|Ultrasound looking at muscle glycogen stores.|
All photos: Charlotte Freer
|The dreadmill, with all kinds of fancy equipment.|
I began by walking on the treadmill at 3mph (20:00/mile), which increased by 1 mph each minute, until reaching 6mph (10:00/mile) at the four-minute mark. From that point on, with each passing minute, the incline increased by 2%. Beth informed me that the treadmill had a max gradient of 20%, after which (if I was still running) the speed would then increase to 7mph (8:30 pace) for a minute. If I could somehow keep going for that minute, the test would automatically stop. And so I arrived at my arbitrary goal.
If you've never had a VO2max test before, it is a very brief, very exquisite sort of torture. The goal is to push the athlete to run to their maximum effort; thus, the test needs to be difficult enough to induce exhaustion, but short enough that the athlete doesn't end the test prior to reaching their max due to accumulated fatigue. For the first eight minutes or so, then, the test is rather benign, but as the grade pushes past 12%, it begins to get unpleasant quite rapidly. After eleven minutes, I reached 16% and was really starting to feel it. At twelve minutes and 18%, I knew I could at least get to the 20% maximum grade, but I wasn't sure how long I could hold it there. I fought my way through the entire minute at 20% and briefly entertained the possibility that I could finish an entire minute at 20% and 7mph, but after about 15 seconds I gave a desperate signal to stop.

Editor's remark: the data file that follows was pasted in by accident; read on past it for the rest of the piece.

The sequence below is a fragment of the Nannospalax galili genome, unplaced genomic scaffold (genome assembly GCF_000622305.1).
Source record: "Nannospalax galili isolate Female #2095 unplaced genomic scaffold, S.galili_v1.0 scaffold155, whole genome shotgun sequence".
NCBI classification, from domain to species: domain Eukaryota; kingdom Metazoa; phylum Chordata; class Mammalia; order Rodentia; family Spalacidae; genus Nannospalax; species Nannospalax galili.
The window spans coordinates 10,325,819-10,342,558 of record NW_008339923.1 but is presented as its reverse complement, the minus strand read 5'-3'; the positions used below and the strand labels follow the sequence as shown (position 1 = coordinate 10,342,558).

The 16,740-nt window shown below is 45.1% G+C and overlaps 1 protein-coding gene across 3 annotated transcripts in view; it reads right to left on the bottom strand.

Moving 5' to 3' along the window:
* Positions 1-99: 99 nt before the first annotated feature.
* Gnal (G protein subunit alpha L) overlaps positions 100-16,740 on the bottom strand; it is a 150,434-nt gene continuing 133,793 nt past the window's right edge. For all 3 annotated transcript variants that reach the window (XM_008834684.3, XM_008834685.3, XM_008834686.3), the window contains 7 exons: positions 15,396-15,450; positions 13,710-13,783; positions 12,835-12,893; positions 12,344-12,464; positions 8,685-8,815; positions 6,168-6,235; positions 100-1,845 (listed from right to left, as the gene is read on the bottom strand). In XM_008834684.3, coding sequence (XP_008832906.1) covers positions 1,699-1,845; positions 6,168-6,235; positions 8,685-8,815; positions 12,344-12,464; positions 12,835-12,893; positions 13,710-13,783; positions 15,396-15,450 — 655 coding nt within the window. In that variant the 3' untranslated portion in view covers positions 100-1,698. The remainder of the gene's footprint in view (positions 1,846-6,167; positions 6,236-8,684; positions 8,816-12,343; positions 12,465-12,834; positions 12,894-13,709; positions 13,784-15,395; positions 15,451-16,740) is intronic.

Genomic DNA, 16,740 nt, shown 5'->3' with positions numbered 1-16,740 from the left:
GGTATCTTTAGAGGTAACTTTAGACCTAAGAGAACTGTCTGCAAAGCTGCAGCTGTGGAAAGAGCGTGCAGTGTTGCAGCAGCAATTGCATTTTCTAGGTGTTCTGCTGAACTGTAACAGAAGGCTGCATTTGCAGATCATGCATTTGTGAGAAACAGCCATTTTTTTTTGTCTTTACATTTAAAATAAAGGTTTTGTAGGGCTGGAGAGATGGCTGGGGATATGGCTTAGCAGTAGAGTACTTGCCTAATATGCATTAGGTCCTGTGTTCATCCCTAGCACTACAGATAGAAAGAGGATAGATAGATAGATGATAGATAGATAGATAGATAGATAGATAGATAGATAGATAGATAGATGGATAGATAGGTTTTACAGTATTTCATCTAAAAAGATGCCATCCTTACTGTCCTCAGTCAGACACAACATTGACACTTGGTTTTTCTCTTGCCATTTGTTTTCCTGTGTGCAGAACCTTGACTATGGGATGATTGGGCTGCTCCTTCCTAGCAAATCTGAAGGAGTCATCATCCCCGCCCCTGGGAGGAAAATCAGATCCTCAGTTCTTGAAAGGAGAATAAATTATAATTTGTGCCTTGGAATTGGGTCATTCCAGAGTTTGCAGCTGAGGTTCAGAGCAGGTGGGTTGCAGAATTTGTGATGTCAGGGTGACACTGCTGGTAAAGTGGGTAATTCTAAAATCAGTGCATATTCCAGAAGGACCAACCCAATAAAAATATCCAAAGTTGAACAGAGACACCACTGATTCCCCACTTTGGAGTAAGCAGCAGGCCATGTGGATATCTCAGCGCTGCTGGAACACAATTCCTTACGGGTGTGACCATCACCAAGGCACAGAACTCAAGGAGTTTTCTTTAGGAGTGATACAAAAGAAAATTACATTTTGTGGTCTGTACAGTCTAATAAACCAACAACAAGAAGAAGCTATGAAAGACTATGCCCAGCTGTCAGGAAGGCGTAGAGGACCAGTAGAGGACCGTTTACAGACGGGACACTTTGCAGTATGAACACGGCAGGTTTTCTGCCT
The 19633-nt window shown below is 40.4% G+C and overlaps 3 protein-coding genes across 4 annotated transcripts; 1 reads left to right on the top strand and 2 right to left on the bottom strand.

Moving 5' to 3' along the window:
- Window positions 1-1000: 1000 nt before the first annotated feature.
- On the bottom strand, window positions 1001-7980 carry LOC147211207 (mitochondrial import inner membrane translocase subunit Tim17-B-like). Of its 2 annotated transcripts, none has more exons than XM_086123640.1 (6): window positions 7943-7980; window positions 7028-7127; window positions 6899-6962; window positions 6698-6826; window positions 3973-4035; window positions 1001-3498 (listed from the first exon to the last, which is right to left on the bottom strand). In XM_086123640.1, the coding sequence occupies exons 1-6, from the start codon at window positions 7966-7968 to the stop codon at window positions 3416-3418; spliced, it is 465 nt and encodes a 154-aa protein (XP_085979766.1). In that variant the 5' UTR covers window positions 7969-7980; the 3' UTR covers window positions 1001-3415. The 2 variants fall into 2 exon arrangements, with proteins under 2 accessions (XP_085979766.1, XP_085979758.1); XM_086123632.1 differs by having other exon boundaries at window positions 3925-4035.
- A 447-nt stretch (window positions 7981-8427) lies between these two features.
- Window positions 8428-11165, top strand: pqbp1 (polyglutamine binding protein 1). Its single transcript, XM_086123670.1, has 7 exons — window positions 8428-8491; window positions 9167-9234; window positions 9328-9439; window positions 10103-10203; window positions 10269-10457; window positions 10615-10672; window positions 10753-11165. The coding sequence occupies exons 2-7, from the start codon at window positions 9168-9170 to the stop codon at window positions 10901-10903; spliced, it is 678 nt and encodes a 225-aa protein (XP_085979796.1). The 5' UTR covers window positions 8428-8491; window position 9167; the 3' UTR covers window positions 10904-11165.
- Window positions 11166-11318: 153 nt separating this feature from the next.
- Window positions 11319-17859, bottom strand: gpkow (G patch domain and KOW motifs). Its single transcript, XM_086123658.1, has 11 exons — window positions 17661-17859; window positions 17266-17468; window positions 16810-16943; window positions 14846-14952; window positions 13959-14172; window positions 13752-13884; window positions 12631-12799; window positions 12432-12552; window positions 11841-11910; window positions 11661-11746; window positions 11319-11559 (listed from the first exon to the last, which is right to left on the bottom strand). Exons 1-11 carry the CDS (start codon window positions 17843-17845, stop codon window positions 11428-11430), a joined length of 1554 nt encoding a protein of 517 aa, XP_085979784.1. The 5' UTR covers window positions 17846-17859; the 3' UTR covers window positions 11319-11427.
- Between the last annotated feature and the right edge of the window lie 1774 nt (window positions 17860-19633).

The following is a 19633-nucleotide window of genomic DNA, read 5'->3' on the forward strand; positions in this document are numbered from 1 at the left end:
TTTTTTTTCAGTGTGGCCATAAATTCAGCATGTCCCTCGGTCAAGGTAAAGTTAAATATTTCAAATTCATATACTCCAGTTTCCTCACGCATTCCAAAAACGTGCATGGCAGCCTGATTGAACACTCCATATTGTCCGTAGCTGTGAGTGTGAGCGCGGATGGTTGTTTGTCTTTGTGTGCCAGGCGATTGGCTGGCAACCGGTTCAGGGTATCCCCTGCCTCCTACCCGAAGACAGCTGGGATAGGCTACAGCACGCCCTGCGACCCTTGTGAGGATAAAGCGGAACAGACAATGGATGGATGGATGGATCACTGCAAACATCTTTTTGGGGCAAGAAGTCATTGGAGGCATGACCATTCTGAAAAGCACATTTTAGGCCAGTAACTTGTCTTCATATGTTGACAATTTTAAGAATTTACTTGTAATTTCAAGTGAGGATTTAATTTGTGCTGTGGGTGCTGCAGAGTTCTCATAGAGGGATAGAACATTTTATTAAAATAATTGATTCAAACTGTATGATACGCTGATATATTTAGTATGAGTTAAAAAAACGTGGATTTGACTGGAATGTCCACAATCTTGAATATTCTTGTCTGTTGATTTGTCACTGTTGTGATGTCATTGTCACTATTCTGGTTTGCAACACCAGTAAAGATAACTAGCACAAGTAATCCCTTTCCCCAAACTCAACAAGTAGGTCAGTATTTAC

The numbers were pretty cool; it's amazing how much data is generated from these tests and what it can be used for. I was able to reach a VO2max of 4.59 L/min, or 70.1 ml/kg/min, which is a pretty solid value for an old man. My ventilatory/lactate threshold occurred at 88% of my VO2max, which is near the upper end of normal. (Higher is better: beyond the LT, lactate accumulation occurs faster than lactate clearance, and the steady accumulation of lactate will lead to fatigue; thus, being able to exercise as close to max effort as possible before reaching that point is obviously beneficial.) Most interesting to me were the RER values. I didn't start burning carbs at all until I was nearly halfway through the test, and I didn't hit an RER of 0.85 (metabolizing 50% carbs and 50% fat) until the ten-minute mark, running at at 14% grade with a heart rate of 171. (My max HR came in at 184, slightly above predicted.) Beth described this as very unusual, but consistent with the theory behind the ketogenic diet. Nice to see that it's working.
|Torture device. I mean, the Biodex.|
|Probably before I knew what was coming.|
|Waiting with dread...|
|Either really tired, or just anticipating getting back on the Biodex.|